Bruckner and Schubert

Whenever I read criticism of Bruckner’s symphonies, usually something about their length and lack of structure, I am always surprised. To the contrary, from the very first time I heard these works, I was right there, going along for the ride, following his every turn of musical thought. I am far from being a scholar of Bruckner, but have tried without success to discover if he was familiar with Schubert’s last piano sonatas or inspired by them. When listening to any of his symphonies, the final Schubert sonatas always come to mind, as I hear the Bruckner works as taking the next step in a progression that Schubert first contemplated in these final works. Unlike Beethoven, who in his later works experimented with formal structures in a variety of ways, Schubert did not. Instead, he consistently followed classical structures (sonata form, scherzo/trio, rondo) but stretched them out to greater lengths. His pattern of a first movement in sonata form, a second extended song form in slow tempo, a scherzo/trio and a final rondo, can be heard emulated in the Bruckner symphonies. To my mind, they closely follow the model of the Schubert late sonatas, only Bruckner goes well beyond Schubert, taking the concept to new extraordinary lengths.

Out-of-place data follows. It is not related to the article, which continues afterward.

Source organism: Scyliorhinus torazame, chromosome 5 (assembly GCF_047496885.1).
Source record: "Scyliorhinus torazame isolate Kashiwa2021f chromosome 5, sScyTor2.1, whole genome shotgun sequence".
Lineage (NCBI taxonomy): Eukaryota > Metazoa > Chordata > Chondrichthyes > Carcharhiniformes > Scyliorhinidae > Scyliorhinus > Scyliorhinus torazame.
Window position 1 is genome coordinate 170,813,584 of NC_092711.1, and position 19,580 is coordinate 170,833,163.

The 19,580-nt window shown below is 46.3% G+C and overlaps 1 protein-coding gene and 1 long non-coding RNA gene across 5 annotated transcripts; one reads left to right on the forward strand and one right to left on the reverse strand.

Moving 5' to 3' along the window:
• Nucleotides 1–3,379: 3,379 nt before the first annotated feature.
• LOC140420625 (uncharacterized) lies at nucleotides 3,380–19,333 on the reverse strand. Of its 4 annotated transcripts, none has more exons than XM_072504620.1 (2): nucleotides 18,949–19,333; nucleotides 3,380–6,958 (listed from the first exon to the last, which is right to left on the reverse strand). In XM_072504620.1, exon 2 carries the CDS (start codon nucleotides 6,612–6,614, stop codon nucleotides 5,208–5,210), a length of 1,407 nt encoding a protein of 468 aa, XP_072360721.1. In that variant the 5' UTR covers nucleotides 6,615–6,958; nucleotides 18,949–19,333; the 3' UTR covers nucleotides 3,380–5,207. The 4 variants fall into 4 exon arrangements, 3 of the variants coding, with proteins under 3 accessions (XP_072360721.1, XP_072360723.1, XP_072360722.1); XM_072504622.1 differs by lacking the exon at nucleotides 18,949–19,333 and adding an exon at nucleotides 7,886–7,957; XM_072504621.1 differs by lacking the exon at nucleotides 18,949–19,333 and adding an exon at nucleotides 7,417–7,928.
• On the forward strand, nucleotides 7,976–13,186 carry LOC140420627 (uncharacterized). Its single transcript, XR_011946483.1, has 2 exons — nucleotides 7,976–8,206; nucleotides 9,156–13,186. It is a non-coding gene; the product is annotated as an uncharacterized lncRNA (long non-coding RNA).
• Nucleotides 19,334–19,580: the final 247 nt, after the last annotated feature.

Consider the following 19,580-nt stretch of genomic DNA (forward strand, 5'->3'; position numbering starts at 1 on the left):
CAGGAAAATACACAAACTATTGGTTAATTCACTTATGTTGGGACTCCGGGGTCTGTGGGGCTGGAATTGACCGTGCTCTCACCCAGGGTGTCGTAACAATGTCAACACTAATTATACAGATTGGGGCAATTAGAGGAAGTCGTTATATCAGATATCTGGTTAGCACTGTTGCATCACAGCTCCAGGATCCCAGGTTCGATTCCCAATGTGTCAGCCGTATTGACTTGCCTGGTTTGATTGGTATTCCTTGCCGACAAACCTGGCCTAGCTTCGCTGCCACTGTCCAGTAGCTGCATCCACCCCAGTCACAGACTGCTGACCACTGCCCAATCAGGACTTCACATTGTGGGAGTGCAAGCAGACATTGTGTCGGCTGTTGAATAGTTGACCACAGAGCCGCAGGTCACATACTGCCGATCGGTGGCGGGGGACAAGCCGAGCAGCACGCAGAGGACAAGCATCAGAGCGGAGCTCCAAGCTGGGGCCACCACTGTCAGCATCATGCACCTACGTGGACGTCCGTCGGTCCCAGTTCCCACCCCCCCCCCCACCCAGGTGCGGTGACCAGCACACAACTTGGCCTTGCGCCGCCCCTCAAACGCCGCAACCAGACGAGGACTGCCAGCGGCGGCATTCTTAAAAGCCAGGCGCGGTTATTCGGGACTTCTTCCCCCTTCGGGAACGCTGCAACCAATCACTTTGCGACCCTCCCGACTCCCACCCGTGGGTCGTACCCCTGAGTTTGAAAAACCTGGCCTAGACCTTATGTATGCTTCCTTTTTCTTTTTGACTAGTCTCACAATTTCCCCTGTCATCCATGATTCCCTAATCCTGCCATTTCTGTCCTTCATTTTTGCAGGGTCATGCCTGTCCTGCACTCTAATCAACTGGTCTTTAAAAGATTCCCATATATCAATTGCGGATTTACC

In doing so, Bruckner achieves, at least to my ears, a music that is “oceanic” in feeling. As his music moves from theme to theme, shifting dramatically from tidal waves of sound to gentle landler, slowly pacing itself, letting the music gradually unfold over long periods of time, for me, more so than any other music I can think of, it opens the door to an unlimited interior expanse. Bruckner was a religious man, but when I hear his music, if he was praying to a God with it, that God was Poseidon. The music speaks of the ocean in all of its moods and in all of its vast expanse.